Bury What We Cannot Take

286p. Little A. Mar. 2018. Tr $24.95. ISBN 9781542049702; pap. $14.95. ISBN 9781542049719.
When San San's 12-year-old brother Ah Liam, who is committed to the Communist Party, tells the authorities that he saw his grandmother smashing a portrait of Chairman Mao, he, his mother, and his grandmother must flee China for Hong Kong, leaving San San behind. The once pampered nine-year-old attempts to survive on the streets and avoid capture by the authorities, all while trying to rejoin her family. Meanwhile, everyone in her family has their own story. San San's father, who crossed the border alone to Hong Kong six years earlier, adjusts to his family's arrival. His precarious finances and pregnant mistress complicate their reunion. San San's mother desperately tries one outrageous plan after another to rescue San San, while Ah Liam clings to his revolutionary ideals. With most of the focus on San San and her mother, the other plot lines, especially that of Ah Liam, don't sufficiently develop, leaving their resolutions unearned, and some key action is glossed over. However, Chen's brisk pacing and eye for minor details make this a compelling narrative. Short chapters with emotional weight and a tense adventure lead to a page-turning read that will appeal to readers who shy away from historical fiction.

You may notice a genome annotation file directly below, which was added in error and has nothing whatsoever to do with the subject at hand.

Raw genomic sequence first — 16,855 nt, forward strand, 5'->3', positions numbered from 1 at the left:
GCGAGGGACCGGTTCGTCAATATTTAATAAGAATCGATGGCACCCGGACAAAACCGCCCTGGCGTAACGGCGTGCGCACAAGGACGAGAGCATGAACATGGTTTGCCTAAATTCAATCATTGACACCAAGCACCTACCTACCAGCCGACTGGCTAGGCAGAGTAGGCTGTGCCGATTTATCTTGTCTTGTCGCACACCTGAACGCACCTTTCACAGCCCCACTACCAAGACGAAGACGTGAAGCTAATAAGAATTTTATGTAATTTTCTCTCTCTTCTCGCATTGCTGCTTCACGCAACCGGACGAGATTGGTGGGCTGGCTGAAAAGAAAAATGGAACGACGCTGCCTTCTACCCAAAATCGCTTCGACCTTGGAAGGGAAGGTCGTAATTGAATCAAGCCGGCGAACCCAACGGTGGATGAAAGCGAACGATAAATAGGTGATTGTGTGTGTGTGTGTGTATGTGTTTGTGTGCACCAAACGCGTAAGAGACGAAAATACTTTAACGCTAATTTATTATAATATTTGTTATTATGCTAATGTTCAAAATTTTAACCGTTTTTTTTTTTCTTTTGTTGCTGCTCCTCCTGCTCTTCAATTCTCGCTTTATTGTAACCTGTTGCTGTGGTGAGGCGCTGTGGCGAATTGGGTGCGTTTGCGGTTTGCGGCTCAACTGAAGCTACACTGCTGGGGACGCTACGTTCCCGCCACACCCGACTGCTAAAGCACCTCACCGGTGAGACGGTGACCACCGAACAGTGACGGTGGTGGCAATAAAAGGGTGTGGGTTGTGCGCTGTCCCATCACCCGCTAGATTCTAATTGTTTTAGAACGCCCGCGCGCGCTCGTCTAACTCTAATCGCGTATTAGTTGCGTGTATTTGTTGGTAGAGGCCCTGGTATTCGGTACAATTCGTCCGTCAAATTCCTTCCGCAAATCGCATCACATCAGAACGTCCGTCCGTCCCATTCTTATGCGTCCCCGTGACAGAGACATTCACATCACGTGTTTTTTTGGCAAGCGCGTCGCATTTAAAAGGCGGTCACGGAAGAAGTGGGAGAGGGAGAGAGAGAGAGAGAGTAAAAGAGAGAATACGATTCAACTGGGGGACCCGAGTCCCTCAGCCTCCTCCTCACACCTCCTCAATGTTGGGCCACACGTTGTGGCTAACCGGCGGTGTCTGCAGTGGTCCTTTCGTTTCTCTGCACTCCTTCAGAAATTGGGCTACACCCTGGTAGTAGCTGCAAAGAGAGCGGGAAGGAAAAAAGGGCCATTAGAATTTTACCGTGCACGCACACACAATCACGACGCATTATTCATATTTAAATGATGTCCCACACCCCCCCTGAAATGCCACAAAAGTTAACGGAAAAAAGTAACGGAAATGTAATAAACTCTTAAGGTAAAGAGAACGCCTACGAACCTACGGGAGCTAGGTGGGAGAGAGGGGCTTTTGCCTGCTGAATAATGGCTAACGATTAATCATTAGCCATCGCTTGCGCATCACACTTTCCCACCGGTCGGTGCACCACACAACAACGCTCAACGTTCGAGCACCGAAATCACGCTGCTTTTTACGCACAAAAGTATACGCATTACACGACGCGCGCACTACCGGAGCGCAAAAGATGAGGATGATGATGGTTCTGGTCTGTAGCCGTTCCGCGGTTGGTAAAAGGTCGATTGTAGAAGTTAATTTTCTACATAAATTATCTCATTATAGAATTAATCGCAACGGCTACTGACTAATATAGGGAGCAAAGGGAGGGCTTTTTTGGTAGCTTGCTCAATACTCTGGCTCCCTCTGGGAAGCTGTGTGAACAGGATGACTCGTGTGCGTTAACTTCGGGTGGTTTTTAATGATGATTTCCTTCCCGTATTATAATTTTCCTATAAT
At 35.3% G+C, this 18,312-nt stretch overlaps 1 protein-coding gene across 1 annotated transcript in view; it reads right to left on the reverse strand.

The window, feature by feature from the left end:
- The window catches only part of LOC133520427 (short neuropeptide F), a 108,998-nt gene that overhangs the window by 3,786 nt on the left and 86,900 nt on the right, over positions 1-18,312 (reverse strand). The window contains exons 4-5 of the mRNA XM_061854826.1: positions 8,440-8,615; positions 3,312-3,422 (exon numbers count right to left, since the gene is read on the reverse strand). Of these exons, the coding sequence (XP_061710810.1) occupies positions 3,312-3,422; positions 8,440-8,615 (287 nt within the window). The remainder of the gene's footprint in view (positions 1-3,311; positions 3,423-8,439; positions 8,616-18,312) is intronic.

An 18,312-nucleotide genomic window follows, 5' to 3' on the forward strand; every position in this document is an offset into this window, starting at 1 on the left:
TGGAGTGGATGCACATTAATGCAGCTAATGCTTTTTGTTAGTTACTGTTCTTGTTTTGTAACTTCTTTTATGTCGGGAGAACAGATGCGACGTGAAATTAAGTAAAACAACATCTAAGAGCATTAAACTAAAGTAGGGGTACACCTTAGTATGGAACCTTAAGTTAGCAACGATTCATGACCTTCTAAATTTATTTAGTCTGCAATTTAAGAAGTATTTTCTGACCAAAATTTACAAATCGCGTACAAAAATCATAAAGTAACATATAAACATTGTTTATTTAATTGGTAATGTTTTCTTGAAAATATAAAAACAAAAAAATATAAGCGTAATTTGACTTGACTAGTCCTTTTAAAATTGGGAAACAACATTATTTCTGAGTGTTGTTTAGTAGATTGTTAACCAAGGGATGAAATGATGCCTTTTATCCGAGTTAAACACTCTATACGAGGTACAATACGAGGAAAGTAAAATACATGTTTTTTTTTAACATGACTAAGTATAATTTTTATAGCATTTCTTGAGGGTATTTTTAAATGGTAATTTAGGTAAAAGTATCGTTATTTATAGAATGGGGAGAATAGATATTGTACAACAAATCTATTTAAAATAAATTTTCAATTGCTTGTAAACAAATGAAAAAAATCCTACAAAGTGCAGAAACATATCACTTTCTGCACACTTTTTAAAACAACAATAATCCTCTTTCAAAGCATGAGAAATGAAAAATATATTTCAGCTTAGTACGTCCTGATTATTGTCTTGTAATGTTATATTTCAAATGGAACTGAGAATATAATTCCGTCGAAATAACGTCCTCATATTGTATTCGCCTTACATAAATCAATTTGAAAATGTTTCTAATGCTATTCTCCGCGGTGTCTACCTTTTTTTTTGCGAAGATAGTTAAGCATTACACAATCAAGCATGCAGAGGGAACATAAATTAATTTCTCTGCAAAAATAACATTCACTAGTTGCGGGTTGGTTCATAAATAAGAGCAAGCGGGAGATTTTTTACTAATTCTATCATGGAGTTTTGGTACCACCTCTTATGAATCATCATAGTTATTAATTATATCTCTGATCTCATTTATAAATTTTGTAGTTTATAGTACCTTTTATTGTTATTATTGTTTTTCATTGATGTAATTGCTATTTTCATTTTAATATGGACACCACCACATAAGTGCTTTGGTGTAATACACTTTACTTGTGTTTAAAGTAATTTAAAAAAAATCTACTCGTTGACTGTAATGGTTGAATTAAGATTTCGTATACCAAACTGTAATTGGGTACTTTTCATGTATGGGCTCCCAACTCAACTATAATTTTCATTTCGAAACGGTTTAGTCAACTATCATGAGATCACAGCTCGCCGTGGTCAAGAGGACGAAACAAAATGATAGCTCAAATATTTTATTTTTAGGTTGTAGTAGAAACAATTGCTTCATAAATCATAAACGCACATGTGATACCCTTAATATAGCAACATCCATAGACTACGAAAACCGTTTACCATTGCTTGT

VERDICT Best suited for public libraries—an additional purchase for most school collections.

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